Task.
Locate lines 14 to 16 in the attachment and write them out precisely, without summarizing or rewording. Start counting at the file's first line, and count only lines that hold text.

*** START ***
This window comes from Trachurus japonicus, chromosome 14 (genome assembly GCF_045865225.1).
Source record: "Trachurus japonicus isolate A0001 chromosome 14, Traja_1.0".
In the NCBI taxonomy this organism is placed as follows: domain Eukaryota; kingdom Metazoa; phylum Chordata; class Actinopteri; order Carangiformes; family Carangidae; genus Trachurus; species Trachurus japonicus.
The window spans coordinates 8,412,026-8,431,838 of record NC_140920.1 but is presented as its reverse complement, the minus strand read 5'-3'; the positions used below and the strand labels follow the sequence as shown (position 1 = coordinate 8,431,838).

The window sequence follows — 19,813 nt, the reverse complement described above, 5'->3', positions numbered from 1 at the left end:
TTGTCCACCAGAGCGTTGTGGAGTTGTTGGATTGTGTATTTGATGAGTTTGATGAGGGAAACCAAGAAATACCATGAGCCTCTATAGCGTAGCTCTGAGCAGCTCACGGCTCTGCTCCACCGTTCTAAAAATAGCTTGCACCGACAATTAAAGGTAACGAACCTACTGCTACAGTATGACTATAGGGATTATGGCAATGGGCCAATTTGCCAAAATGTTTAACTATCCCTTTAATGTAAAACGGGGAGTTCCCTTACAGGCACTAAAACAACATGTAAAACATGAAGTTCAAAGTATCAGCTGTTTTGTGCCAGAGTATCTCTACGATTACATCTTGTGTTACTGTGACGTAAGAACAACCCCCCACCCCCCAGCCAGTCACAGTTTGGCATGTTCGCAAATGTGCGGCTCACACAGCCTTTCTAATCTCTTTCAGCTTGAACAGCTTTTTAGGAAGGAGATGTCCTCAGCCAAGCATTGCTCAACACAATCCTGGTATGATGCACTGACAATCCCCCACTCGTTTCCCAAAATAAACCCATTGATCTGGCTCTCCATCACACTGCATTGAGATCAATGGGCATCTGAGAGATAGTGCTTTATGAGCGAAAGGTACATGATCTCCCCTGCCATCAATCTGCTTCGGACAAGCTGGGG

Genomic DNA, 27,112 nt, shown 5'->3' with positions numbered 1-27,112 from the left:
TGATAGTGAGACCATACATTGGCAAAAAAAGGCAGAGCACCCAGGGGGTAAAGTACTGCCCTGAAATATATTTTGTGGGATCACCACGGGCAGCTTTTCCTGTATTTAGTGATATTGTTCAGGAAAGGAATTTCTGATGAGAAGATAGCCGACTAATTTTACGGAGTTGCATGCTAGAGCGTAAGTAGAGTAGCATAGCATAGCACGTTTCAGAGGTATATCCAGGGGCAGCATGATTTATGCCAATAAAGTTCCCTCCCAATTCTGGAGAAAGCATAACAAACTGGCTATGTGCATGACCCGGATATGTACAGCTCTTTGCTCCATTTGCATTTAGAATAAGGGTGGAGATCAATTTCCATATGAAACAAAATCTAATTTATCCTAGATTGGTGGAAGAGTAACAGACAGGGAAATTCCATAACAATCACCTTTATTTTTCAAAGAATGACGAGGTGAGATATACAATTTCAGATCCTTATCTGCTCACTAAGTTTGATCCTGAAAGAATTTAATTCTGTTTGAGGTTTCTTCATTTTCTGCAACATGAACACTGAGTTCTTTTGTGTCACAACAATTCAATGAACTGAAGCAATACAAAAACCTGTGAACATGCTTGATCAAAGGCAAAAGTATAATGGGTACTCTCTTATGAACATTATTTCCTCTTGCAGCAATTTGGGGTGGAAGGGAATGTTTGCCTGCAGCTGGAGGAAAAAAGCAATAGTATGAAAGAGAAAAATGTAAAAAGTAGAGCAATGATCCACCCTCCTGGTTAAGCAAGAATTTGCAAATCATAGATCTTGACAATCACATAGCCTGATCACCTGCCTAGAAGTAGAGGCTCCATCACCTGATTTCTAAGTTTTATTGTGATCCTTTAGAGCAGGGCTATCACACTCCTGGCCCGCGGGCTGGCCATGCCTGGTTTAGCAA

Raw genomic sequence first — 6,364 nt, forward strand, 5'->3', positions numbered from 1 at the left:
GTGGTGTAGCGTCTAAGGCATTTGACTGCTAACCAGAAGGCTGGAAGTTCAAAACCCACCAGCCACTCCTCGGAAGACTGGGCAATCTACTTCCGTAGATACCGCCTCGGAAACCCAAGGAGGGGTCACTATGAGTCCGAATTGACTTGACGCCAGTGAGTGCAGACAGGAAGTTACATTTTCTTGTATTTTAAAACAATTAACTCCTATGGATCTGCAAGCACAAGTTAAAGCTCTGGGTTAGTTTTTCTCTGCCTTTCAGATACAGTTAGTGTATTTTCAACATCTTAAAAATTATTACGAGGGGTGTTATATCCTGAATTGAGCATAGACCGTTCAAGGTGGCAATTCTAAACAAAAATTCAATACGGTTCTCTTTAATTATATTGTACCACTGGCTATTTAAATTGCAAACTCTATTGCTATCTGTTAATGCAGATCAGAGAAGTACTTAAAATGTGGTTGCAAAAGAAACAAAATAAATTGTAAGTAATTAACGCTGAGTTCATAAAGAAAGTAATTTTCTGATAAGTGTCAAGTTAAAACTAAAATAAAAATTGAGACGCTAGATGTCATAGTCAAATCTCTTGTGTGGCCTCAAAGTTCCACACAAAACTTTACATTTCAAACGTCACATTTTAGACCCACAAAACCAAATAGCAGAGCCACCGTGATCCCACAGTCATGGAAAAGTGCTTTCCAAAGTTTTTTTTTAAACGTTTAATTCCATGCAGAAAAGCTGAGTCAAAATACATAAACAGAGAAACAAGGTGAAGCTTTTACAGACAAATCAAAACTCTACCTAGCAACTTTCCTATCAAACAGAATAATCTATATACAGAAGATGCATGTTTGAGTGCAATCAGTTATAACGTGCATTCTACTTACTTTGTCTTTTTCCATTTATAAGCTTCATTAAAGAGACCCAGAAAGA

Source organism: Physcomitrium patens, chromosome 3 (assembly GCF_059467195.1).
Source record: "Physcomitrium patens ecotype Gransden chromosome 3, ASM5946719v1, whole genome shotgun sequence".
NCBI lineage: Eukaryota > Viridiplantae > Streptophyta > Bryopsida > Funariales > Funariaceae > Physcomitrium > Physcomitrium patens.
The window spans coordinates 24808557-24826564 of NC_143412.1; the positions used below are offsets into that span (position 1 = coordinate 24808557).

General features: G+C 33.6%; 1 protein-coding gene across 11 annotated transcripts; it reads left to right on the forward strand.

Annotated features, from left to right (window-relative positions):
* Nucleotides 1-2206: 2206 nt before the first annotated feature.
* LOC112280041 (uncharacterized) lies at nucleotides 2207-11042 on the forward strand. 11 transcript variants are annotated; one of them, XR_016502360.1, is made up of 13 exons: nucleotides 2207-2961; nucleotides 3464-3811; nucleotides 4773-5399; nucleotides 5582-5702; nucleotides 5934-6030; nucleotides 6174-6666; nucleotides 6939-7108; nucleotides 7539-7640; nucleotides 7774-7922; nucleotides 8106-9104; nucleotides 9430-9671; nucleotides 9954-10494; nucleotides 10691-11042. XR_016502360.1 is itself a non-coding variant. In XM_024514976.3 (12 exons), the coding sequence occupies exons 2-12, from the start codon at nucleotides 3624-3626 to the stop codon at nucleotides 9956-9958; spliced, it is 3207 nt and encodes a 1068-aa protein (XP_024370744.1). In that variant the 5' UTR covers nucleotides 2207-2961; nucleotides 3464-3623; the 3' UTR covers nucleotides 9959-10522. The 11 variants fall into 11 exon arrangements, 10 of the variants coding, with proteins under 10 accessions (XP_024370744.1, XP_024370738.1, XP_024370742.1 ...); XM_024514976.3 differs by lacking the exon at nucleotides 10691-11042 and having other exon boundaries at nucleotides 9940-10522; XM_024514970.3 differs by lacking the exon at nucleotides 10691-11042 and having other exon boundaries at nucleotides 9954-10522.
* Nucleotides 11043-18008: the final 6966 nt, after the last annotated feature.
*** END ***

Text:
The window spans coordinates 24808557-24826564 of NC_143412.1; the positions used below are offsets into that span (position 1 = coordinate 24808557).

General features: G+C 33.6%; 1 protein-coding gene across 11 annotated transcripts; it reads left to right on the forward strand.

Annotated features, from left to right (window-relative positions):